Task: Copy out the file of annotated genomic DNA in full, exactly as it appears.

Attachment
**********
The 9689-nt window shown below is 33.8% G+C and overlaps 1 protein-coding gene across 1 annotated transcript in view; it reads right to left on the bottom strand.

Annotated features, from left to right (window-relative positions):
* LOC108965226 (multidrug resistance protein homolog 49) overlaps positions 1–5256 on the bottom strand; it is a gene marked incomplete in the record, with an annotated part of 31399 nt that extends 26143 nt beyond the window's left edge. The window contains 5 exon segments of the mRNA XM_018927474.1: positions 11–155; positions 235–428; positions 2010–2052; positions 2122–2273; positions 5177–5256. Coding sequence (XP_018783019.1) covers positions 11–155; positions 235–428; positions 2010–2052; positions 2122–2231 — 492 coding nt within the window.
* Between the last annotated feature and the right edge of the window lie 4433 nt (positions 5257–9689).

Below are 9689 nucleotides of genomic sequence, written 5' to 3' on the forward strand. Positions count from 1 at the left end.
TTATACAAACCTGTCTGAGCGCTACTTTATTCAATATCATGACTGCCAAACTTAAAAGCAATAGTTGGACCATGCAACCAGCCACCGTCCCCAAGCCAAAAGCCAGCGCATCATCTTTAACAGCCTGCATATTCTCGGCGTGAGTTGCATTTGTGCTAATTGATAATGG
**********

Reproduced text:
The 9689-nt window shown below is 33.8% G+C and overlaps 1 protein-coding gene across 1 annotated transcript in view; it reads right to left on the bottom strand.

Annotated features, from left to right (window-relative positions):
* LOC108965226 (multidrug resistance protein homolog 49) overlaps positions 1–5256 on the bottom strand; it is a gene marked incomplete in the record, with an annotated part of 31399 nt that extends 26143 nt beyond the window's left edge. The window contains 5 exon segments of the mRNA XM_018927474.1: positions 11–155; positions 235–428; positions 2010–2052; positions 2122–2273; positions 5177–5256. Coding sequence (XP_018783019.1) covers positions 11–155; positions 235–428; positions 2010–2052; positions 2122–2231 — 492 coding nt within the window.
* Between the last annotated feature and the right edge of the window lie 4433 nt (positions 5257–9689).

Below are 9689 nucleotides of genomic sequence, written 5' to 3' on the forward strand. Positions count from 1 at the left end.
TTATACAAACCTGTCTGAGCGCTACTTTATTCAATATCATGACTGCCAAACTTAAAAGCAATAGTTGGACCATGCAACCAGCCACCGTCCCCAAGCCAAAAGCCAGCGCATCATCTTTAACAGCCTGCATATTCTCGGCGTGAGTTGCATTTGTGCTAATTGATAATGG